Sergeant Jack Moffitt: The Skeptic Brit
The skinny Anglo Everest of the bunch, he is rarely (never) seen without beret, ascot, and doubtfully wry expression. He knows more about the desert than anyone, ever; gets lost quite often. Duty-minded and agonizingly dry, he tends to view life through bloodthirsty glasses. To him, war is war is war, and he doesn’t like the fact that Troy and Dietrich keep not killing each other when the opportunity arises. It does no good to mention this, however, so he confines most of his disapproval to silent facial acrobatics.
Private Tully Pettigrew: The Silent Driver
This fine specimen of a man’s man hails from Somewhere-Or-Other, Kentucky, and has about 60 lines in the entire two seasons of the show. To compensate for this he spends his days gnawing constantly on a matchstick from an endless supply in his shirt pocket. As Moffitt’s driver, his unflappable silence pairs well with the judgmental half-squints and smirks of his passenger. Sees all, says nothing. A rare smile can be expected when blowing people up with bazookas or Tommy guns. Once he even held a conversation that lasted more than two lines.
Private Mark T. “Hitch” Hitchcock: The Smart-Aleck Driver
Like William G. Kirby from Combat!, this fresh-faced young fellow is the only one of his cohorts to be blessed with a middle initial, but unlike Kirby, he doesn’t flaunt it at every turn. He lurks behind the steering wheel of his jeep in glasses and a red Free French kepi, hauling Troy around the desert with only his wisecracks and bubblegum to sustain him. With his infectious smirk and fluffy blond hair, he exudes college kid vibes and chases anything that isn’t wearing pants; has a soft spot for idiot French women, i.e. Claudine Longet, who are incapable of pronouncing the letter “R”.
The show’s premise has these five he-men running around the desert during the North African campaign of WWII, blowing up crap and getting blown up with pure abandon. The concept of the Rats, four guys in two jeeps armed with a .50 cal Browning each, is loosely based on the SAS, the Desert Rats of WWII, and the movie The Desert Rats itself. With three Americans and one Englishman for show, it hardly reflected historical accuracy or the Brit-heavy demographic of the time—but then again, with two machine guns on jeeps repeatedly taking out the finest equipment the Wehrmacht has to offer, accuracy wasn’t high on their list of priorities. The flaw-riddled concept annoyed the British so much that when Rat Patrol first showed across the pond the BBC pulled it, and Australia relegated it to the lonely time slot of Saturday afternoon when nobody was around to watch it. But that didn’t stop it from becoming a big hit with kids who didn’t know their history, and the simple black-hats-vs-white-hats formula appealed to younger viewers. It also appealed to 15-year-old girls channel-flipping at 2 AM, but we’ve already covered that.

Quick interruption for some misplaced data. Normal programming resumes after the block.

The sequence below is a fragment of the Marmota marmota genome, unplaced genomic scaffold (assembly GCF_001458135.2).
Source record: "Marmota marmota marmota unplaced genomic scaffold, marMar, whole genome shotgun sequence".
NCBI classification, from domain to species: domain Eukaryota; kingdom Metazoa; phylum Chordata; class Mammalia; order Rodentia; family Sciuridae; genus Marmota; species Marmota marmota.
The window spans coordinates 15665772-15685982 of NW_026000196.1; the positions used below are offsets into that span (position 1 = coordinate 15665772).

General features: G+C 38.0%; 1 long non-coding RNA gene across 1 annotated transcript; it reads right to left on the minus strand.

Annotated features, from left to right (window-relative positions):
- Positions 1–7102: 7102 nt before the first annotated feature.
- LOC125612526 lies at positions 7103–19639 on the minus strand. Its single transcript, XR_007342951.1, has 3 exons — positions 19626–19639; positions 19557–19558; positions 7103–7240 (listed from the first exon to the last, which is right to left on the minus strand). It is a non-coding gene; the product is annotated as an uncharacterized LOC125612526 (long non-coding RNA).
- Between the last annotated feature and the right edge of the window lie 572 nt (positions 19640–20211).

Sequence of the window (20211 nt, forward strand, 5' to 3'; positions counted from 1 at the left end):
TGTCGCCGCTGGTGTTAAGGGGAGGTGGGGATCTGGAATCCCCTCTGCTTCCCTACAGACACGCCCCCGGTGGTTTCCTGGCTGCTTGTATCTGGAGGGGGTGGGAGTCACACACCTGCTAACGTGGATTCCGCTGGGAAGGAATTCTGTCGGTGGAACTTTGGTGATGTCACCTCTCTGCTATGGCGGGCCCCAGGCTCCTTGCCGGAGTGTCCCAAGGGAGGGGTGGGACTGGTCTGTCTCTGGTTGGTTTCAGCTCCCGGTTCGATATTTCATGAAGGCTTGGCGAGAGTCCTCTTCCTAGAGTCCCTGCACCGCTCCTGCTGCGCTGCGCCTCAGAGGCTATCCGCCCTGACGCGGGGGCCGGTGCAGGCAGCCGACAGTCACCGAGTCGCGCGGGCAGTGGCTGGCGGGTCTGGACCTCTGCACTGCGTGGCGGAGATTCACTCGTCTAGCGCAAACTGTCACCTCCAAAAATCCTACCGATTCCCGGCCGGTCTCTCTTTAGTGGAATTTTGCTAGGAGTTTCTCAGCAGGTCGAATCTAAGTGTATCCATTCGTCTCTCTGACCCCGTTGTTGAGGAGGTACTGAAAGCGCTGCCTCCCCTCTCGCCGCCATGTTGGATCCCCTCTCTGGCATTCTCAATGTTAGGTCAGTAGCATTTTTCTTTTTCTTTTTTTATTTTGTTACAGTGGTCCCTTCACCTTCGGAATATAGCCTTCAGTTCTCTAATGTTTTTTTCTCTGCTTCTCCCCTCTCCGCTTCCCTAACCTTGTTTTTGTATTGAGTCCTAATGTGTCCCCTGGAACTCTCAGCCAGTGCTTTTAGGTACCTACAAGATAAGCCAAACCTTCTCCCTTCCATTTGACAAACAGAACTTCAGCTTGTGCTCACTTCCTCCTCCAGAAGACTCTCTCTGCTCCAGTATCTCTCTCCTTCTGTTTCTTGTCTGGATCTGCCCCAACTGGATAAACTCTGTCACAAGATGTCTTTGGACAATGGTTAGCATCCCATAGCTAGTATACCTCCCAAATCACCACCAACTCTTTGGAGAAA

Rat Patrol isn’t much for huge milestones, but it’s the first WWII show to air in color, which treats us to sweeping vistas of vibrant sky against hot golden sand, Troy’s blue eyes, and Hitch’s red kepi. Dietrich sports some color, too, with red piping on his uniform that would indicate he’s an artillery officer, but he never has any artillery. Either the Rats blew it all up or the network just thought it looked pretty having red instead of the white of motorized infantry or golden-yellow of armored cavalry. We may never know.
Something else this modest little program managed to do was keep a solid rating during the decline of military shows, like Combat!, brought about by discontent with the Vietnam War. And heck, it’s got a peppy theme song by the inimitable Dominic Frontiere. (Alex North’s original tune was dumped and ended up being the theme to the 1968 movie The Devil’s Brigade. It’s a good theme and I like it, but with no kilt-wearing Scotsmen around in Rat Patrol it made no sense to have Scotland the Brave woven into the music so intricately.)
What more do I need to say? Action, soldiers, vague war-related plots, and the bad guy always loses and gives the best annoyed looks while doing it. It’s all you could want in a goofy live-action cartoon, and more besides. Still doubt me? I don’t blame you. But just go try out the pilot, and you’ll see what I mean. (And while you’re at it, see which Rat Patrol character you turn out to be with this stupid quiz it definitely didn’t take me only ten minutes to make.)